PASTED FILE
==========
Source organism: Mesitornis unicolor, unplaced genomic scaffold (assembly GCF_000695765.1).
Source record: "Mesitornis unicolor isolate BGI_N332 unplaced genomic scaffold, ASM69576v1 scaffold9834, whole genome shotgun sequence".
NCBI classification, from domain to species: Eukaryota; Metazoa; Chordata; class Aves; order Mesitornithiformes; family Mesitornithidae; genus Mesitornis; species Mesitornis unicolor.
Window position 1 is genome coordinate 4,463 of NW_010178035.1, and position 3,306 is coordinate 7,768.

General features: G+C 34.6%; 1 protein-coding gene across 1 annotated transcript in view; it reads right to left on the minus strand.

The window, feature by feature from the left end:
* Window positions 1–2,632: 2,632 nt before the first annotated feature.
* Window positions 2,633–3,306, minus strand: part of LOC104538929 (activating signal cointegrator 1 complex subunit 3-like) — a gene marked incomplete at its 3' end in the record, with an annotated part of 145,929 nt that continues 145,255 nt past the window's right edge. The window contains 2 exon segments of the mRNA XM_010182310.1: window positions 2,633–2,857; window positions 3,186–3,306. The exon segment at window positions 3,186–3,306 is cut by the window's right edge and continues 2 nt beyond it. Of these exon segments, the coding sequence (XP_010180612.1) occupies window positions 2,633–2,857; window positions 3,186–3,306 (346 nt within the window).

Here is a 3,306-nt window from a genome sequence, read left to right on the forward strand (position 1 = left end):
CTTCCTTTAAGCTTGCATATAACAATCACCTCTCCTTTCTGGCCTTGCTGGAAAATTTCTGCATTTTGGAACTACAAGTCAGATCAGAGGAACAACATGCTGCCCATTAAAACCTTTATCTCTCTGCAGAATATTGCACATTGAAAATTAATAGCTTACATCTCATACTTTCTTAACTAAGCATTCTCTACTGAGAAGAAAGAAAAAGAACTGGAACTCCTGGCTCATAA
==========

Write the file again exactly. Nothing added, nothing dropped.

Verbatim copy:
Source organism: Mesitornis unicolor, unplaced genomic scaffold (assembly GCF_000695765.1).
Source record: "Mesitornis unicolor isolate BGI_N332 unplaced genomic scaffold, ASM69576v1 scaffold9834, whole genome shotgun sequence".
NCBI classification, from domain to species: Eukaryota; Metazoa; Chordata; class Aves; order Mesitornithiformes; family Mesitornithidae; genus Mesitornis; species Mesitornis unicolor.
Window position 1 is genome coordinate 4,463 of NW_010178035.1, and position 3,306 is coordinate 7,768.

General features: G+C 34.6%; 1 protein-coding gene across 1 annotated transcript in view; it reads right to left on the minus strand.

The window, feature by feature from the left end:
* Window positions 1–2,632: 2,632 nt before the first annotated feature.
* Window positions 2,633–3,306, minus strand: part of LOC104538929 (activating signal cointegrator 1 complex subunit 3-like) — a gene marked incomplete at its 3' end in the record, with an annotated part of 145,929 nt that continues 145,255 nt past the window's right edge. The window contains 2 exon segments of the mRNA XM_010182310.1: window positions 2,633–2,857; window positions 3,186–3,306. The exon segment at window positions 3,186–3,306 is cut by the window's right edge and continues 2 nt beyond it. Of these exon segments, the coding sequence (XP_010180612.1) occupies window positions 2,633–2,857; window positions 3,186–3,306 (346 nt within the window).

Here is a 3,306-nt window from a genome sequence, read left to right on the forward strand (position 1 = left end):
CTTCCTTTAAGCTTGCATATAACAATCACCTCTCCTTTCTGGCCTTGCTGGAAAATTTCTGCATTTTGGAACTACAAGTCAGATCAGAGGAACAACATGCTGCCCATTAAAACCTTTATCTCTCTGCAGAATATTGCACATTGAAAATTAATAGCTTACATCTCATACTTTCTTAACTAAGCATTCTCTACTGAGAAGAAAGAAAAAGAACTGGAACTCCTGGCTCATAA